Submitted by Neil Cohn on April 11, 2008 - 08:07
So far I've been very pleased at the response to my latest essay, "Navigating Comics", on how people navigate through page layouts (pdf). As several responses have been rolling in via email and elsewhere, I intend to do a post soon addressing concerns in that feedback. However, I think it'd be informative to first talk about the origins of this paper.
Back in 2003 when I was drawing our political book We the People, every now and then my editors would tell me they had trouble knowing exactly where to go in the sequence. Often this happened in consistent situations (like what I call "blockage" in the paper).
Most of the times I'd either simplify the layouts or make some graphic fix (like a trail) to indicate a clearer path. However, it got me thinking... My editors were quite a bit older than I was, and weren't all that experienced comic readers, so I wondered if this lack of experience mattered in their reading habits? (or if I was just needlessly making things difficult)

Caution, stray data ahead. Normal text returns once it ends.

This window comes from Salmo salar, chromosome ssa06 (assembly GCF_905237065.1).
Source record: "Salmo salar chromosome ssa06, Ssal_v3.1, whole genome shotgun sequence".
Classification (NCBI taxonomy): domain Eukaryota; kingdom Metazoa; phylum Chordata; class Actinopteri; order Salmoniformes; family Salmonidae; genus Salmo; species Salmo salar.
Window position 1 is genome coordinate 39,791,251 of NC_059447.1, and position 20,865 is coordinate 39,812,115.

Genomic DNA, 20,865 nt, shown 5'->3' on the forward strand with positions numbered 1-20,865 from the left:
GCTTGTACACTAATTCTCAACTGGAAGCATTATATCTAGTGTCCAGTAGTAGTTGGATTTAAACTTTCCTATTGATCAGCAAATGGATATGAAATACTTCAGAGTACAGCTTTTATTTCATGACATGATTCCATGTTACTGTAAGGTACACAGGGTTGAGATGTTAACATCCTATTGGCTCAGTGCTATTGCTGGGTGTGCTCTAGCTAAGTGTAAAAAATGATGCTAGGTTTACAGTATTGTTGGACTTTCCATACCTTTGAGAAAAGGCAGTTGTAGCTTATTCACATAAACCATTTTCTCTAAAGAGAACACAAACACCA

So, I designed this study to test that. I had a booth at ComicCon 2004 that year to promote the book and my other works, so I designed a simple pamphlet people could make responses in and tested people throughout the convention.
I could tell immediately that the results would be interesting, I just had to wait another three years to learn the statistics necessary to show them (d'oh!). The theory with the tree structures predated the experiment by at least a year, but it didn't really say much without knowing about people's actual preferences. It's exciting to see that my suspicions for creating the experiment were borne out in data.
Every now and then I get a response to my work along the lines of "Why do theory? Why not do something related to praxis?" While theory can be interesting, enlightening, and much of science is simply about discovery without practical applications in mind (ex: penicillin), another reason is that theory can sometimes wrap back around on praxis. I like to believe that this is one of those cases, especially given that it came from those origins.